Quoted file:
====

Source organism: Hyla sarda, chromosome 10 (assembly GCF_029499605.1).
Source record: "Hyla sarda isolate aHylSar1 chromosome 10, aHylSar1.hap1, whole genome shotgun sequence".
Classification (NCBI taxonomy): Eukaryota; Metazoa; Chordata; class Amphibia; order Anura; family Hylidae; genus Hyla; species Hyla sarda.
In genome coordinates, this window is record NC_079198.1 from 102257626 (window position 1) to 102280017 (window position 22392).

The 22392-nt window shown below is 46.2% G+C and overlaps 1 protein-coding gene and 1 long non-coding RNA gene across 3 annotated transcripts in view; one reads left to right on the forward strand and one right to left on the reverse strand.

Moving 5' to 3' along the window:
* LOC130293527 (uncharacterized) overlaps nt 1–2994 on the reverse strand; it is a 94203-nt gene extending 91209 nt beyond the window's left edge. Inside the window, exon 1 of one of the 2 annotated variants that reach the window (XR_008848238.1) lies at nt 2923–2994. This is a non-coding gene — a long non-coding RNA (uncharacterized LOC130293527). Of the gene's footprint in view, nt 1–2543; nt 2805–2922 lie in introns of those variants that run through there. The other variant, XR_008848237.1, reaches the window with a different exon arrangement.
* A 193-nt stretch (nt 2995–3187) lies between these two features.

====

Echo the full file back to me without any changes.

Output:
Source organism: Hyla sarda, chromosome 10 (assembly GCF_029499605.1).
Source record: "Hyla sarda isolate aHylSar1 chromosome 10, aHylSar1.hap1, whole genome shotgun sequence".
Classification (NCBI taxonomy): Eukaryota; Metazoa; Chordata; class Amphibia; order Anura; family Hylidae; genus Hyla; species Hyla sarda.
In genome coordinates, this window is record NC_079198.1 from 102257626 (window position 1) to 102280017 (window position 22392).

The 22392-nt window shown below is 46.2% G+C and overlaps 1 protein-coding gene and 1 long non-coding RNA gene across 3 annotated transcripts in view; one reads left to right on the forward strand and one right to left on the reverse strand.

Moving 5' to 3' along the window:
* LOC130293527 (uncharacterized) overlaps nt 1–2994 on the reverse strand; it is a 94203-nt gene extending 91209 nt beyond the window's left edge. Inside the window, exon 1 of one of the 2 annotated variants that reach the window (XR_008848238.1) lies at nt 2923–2994. This is a non-coding gene — a long non-coding RNA (uncharacterized LOC130293527). Of the gene's footprint in view, nt 1–2543; nt 2805–2922 lie in introns of those variants that run through there. The other variant, XR_008848237.1, reaches the window with a different exon arrangement.
* A 193-nt stretch (nt 2995–3187) lies between these two features.